Adding Reasons Up

ECONOMICS AND MIND, Barbara Montero, Mark White, eds., Routledge, 2007

Posted: 12 Jun 2008  

William A. Edmundson

Georgia State University College of Law

Date Written: 2007

Abstract

This chapter argues that the "maximizing conception" of rationality that economists are criticized for employing is one that moral philosophers cannot well do without. But the maximizing conception, though essential to identifying what reason requires that we choose, seems unsuited to the task of explaining why we choose what we do - even when we do choose as reason requires. In practice, the maximizing conception seems as unenlightening as an explanation of choice as it is hopeless as a decision strategy. The chapter concludes by suggesting that the two-system model of practical rationality that Kahneman and Tversky have pioneered (Tversky and Kahneman 1971) can be seen as a step toward reconciling the normative and positive aims of economics (compare Hausman and McPherson 1994 with Friedman 1953).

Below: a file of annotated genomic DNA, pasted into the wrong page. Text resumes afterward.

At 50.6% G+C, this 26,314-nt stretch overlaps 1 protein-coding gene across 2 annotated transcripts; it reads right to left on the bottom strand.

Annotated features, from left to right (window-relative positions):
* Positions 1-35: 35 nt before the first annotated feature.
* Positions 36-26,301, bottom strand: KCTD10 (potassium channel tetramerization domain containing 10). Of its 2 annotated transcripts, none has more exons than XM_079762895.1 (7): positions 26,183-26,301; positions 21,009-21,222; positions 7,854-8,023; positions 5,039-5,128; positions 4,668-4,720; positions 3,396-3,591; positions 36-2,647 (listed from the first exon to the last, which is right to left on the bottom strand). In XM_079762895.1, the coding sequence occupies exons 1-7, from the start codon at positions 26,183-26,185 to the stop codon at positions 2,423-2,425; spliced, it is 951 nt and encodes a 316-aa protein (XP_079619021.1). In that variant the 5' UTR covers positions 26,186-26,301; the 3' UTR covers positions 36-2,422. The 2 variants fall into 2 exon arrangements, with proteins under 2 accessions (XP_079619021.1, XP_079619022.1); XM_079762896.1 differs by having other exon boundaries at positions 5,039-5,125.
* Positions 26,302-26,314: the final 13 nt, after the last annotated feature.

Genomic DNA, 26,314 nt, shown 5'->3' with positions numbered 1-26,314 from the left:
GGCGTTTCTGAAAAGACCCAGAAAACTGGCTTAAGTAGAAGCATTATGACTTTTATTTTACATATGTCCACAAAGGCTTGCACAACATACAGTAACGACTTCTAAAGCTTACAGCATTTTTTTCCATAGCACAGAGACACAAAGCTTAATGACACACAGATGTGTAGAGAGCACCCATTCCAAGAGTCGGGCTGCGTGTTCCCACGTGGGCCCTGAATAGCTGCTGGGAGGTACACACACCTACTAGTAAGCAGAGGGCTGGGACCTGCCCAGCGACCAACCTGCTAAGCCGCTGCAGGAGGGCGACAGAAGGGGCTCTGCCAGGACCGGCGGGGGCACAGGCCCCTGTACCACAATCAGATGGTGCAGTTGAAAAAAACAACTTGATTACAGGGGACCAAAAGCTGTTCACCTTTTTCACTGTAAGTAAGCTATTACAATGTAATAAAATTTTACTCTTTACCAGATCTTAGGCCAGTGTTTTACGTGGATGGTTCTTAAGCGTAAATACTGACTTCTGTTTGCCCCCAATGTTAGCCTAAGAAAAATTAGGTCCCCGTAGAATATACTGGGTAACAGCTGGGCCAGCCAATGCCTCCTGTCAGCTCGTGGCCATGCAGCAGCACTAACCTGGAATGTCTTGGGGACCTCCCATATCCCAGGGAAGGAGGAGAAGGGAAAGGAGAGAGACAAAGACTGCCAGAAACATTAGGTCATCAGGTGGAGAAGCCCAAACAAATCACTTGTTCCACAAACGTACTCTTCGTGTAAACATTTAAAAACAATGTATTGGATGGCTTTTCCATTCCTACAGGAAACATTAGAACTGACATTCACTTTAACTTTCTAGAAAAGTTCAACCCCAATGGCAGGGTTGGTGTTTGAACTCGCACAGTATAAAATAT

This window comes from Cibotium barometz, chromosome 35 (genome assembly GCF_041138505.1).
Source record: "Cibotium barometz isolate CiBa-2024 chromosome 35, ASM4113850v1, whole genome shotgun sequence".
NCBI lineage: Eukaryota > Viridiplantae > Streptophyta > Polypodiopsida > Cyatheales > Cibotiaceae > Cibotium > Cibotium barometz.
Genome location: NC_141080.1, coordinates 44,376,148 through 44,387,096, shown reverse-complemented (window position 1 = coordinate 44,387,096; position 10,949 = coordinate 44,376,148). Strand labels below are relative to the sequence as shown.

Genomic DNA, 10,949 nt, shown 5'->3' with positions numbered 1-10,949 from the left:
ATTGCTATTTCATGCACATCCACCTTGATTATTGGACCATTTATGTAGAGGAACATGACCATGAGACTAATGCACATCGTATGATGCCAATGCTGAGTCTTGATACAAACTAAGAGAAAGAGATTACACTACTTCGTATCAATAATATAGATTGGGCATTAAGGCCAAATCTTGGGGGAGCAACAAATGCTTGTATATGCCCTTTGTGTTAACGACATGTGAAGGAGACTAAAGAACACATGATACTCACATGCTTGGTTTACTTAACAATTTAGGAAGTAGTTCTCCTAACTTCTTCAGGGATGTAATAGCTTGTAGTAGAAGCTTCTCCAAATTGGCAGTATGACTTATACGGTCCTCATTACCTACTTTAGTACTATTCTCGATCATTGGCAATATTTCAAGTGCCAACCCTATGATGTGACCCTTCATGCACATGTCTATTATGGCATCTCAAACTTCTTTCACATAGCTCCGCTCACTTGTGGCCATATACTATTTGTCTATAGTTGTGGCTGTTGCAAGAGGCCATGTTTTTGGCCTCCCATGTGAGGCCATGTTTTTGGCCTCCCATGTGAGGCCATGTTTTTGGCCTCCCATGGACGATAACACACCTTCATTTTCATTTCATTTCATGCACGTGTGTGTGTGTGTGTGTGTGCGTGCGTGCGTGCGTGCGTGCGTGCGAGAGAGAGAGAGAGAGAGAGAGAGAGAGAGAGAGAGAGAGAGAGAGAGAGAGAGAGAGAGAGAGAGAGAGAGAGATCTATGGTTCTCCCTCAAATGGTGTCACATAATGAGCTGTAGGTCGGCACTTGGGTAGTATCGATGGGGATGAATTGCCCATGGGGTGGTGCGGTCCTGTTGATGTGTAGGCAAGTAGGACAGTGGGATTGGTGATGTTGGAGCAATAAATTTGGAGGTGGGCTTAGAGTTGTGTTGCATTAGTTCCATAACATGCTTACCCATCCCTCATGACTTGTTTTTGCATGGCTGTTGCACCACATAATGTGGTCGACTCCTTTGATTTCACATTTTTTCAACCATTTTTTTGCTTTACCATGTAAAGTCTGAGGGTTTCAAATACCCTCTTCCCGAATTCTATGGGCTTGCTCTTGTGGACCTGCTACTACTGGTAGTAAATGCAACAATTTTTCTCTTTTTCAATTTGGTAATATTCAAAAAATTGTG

Keywords: rationality, aggregation, constrained rationality, duty, obligation

JEL Classification: A1, B4

Suggested Citation

Edmundson, William A., Adding Reasons Up (2007). Available at SSRN: https://ssrn.com/abstract=1143643

William A. Edmundson (Contact Author)

Georgia State University College of Law ( email )

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